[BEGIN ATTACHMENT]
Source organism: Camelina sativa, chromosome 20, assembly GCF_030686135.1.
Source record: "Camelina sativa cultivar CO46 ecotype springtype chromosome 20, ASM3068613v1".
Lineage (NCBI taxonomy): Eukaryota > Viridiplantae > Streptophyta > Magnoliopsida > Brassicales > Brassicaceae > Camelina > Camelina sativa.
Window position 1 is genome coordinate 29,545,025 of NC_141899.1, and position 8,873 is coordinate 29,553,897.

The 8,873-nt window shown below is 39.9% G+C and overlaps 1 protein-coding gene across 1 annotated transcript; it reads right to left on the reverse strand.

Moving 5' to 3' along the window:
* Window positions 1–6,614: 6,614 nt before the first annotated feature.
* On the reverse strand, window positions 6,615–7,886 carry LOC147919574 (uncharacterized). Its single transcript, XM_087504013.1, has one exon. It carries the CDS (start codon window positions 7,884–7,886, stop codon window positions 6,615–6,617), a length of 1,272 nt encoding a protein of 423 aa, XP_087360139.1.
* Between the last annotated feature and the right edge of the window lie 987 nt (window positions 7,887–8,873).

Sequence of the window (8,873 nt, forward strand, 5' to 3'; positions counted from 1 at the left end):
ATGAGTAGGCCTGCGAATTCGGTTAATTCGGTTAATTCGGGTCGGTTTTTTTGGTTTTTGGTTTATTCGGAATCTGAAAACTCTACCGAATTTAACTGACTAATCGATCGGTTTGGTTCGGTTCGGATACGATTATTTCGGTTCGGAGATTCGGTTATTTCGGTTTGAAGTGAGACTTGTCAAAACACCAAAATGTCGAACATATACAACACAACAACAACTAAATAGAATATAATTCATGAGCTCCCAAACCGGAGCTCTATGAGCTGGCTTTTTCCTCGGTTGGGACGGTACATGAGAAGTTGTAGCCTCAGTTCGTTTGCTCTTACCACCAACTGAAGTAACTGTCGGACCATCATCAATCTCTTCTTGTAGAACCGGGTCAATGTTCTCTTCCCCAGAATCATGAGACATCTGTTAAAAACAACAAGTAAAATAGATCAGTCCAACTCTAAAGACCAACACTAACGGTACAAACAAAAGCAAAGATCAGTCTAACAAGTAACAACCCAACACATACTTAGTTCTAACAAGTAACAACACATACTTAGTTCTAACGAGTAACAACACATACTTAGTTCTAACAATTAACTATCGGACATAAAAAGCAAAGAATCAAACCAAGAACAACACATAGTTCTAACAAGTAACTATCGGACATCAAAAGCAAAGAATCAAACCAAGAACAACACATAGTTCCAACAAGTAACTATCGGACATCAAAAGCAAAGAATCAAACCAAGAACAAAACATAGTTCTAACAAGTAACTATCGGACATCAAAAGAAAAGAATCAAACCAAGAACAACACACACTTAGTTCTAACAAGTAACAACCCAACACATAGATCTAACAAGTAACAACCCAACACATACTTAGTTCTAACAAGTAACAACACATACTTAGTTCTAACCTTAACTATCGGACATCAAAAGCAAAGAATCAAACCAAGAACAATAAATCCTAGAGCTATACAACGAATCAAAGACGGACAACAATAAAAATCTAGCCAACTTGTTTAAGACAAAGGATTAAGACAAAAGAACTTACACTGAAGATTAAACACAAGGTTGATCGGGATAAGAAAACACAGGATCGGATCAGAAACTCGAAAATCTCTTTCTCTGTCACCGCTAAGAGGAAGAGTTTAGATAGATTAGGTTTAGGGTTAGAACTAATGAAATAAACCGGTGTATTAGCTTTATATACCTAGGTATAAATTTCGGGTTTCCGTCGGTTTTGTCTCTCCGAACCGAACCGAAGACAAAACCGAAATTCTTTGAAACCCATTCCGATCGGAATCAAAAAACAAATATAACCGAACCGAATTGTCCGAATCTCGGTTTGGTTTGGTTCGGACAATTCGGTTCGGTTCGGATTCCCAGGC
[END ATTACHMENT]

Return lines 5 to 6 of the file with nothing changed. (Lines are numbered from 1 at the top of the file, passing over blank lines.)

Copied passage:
The 8,873-nt window shown below is 39.9% G+C and overlaps 1 protein-coding gene across 1 annotated transcript; it reads right to left on the reverse strand.

Moving 5' to 3' along the window: